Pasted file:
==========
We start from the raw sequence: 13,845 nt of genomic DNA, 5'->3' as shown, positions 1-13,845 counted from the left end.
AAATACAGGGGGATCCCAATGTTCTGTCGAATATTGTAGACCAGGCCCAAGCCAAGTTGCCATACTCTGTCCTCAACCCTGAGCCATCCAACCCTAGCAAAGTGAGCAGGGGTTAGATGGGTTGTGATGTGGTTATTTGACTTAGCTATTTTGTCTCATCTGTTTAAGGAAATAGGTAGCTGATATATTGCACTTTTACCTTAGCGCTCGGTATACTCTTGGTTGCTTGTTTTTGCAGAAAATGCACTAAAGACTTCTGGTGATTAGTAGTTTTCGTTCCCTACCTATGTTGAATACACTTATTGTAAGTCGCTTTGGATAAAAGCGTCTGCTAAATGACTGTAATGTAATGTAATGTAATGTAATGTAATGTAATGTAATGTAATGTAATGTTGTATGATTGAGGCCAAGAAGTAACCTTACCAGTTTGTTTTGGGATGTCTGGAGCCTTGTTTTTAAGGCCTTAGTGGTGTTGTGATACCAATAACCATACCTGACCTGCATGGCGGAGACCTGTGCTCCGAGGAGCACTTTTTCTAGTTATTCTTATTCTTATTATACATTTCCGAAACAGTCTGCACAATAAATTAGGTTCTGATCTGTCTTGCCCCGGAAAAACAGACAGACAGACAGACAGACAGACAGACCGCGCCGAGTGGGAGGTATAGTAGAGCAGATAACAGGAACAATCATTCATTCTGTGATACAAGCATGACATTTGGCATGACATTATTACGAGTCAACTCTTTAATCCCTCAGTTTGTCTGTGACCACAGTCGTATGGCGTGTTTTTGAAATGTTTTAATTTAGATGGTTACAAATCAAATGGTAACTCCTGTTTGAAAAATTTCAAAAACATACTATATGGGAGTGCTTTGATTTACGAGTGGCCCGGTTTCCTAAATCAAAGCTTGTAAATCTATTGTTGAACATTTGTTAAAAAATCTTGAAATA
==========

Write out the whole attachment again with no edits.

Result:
We start from the raw sequence: 13,845 nt of genomic DNA, 5'->3' as shown, positions 1-13,845 counted from the left end.
AAATACAGGGGGATCCCAATGTTCTGTCGAATATTGTAGACCAGGCCCAAGCCAAGTTGCCATACTCTGTCCTCAACCCTGAGCCATCCAACCCTAGCAAAGTGAGCAGGGGTTAGATGGGTTGTGATGTGGTTATTTGACTTAGCTATTTTGTCTCATCTGTTTAAGGAAATAGGTAGCTGATATATTGCACTTTTACCTTAGCGCTCGGTATACTCTTGGTTGCTTGTTTTTGCAGAAAATGCACTAAAGACTTCTGGTGATTAGTAGTTTTCGTTCCCTACCTATGTTGAATACACTTATTGTAAGTCGCTTTGGATAAAAGCGTCTGCTAAATGACTGTAATGTAATGTAATGTAATGTAATGTAATGTAATGTAATGTAATGTAATGTTGTATGATTGAGGCCAAGAAGTAACCTTACCAGTTTGTTTTGGGATGTCTGGAGCCTTGTTTTTAAGGCCTTAGTGGTGTTGTGATACCAATAACCATACCTGACCTGCATGGCGGAGACCTGTGCTCCGAGGAGCACTTTTTCTAGTTATTCTTATTCTTATTATACATTTCCGAAACAGTCTGCACAATAAATTAGGTTCTGATCTGTCTTGCCCCGGAAAAACAGACAGACAGACAGACAGACAGACAGACCGCGCCGAGTGGGAGGTATAGTAGAGCAGATAACAGGAACAATCATTCATTCTGTGATACAAGCATGACATTTGGCATGACATTATTACGAGTCAACTCTTTAATCCCTCAGTTTGTCTGTGACCACAGTCGTATGGCGTGTTTTTGAAATGTTTTAATTTAGATGGTTACAAATCAAATGGTAACTCCTGTTTGAAAAATTTCAAAAACATACTATATGGGAGTGCTTTGATTTACGAGTGGCCCGGTTTCCTAAATCAAAGCTTGTAAATCTATTGTTGAACATTTGTTAAAAAATCTTGAAATA